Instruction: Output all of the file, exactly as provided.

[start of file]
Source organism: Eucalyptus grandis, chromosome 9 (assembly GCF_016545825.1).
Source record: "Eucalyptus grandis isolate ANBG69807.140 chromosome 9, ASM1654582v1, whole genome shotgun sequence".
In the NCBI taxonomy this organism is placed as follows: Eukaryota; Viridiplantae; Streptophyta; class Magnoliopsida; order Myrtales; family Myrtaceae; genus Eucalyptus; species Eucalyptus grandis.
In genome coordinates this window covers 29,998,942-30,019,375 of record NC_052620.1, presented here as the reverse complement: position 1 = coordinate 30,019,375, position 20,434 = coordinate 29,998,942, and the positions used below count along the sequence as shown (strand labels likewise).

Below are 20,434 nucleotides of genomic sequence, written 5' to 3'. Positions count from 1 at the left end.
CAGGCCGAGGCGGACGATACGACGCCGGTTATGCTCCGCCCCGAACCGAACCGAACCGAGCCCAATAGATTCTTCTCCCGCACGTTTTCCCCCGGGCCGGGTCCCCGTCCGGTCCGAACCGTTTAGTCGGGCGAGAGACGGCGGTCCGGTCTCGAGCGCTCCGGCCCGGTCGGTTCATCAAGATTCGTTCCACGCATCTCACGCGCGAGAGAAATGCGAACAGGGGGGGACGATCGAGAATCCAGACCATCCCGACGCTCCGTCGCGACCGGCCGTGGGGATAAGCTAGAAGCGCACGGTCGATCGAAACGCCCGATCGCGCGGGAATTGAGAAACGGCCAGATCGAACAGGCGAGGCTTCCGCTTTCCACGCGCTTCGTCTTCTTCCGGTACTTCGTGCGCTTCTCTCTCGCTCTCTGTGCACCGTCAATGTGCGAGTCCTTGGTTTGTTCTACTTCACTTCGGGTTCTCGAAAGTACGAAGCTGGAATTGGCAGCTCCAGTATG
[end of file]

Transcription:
Source organism: Eucalyptus grandis, chromosome 9 (assembly GCF_016545825.1).
Source record: "Eucalyptus grandis isolate ANBG69807.140 chromosome 9, ASM1654582v1, whole genome shotgun sequence".
In the NCBI taxonomy this organism is placed as follows: Eukaryota; Viridiplantae; Streptophyta; class Magnoliopsida; order Myrtales; family Myrtaceae; genus Eucalyptus; species Eucalyptus grandis.
In genome coordinates this window covers 29,998,942-30,019,375 of record NC_052620.1, presented here as the reverse complement: position 1 = coordinate 30,019,375, position 20,434 = coordinate 29,998,942, and the positions used below count along the sequence as shown (strand labels likewise).

Below are 20,434 nucleotides of genomic sequence, written 5' to 3'. Positions count from 1 at the left end.
CAGGCCGAGGCGGACGATACGACGCCGGTTATGCTCCGCCCCGAACCGAACCGAACCGAGCCCAATAGATTCTTCTCCCGCACGTTTTCCCCCGGGCCGGGTCCCCGTCCGGTCCGAACCGTTTAGTCGGGCGAGAGACGGCGGTCCGGTCTCGAGCGCTCCGGCCCGGTCGGTTCATCAAGATTCGTTCCACGCATCTCACGCGCGAGAGAAATGCGAACAGGGGGGGACGATCGAGAATCCAGACCATCCCGACGCTCCGTCGCGACCGGCCGTGGGGATAAGCTAGAAGCGCACGGTCGATCGAAACGCCCGATCGCGCGGGAATTGAGAAACGGCCAGATCGAACAGGCGAGGCTTCCGCTTTCCACGCGCTTCGTCTTCTTCCGGTACTTCGTGCGCTTCTCTCTCGCTCTCTGTGCACCGTCAATGTGCGAGTCCTTGGTTTGTTCTACTTCACTTCGGGTTCTCGAAAGTACGAAGCTGGAATTGGCAGCTCCAGTATG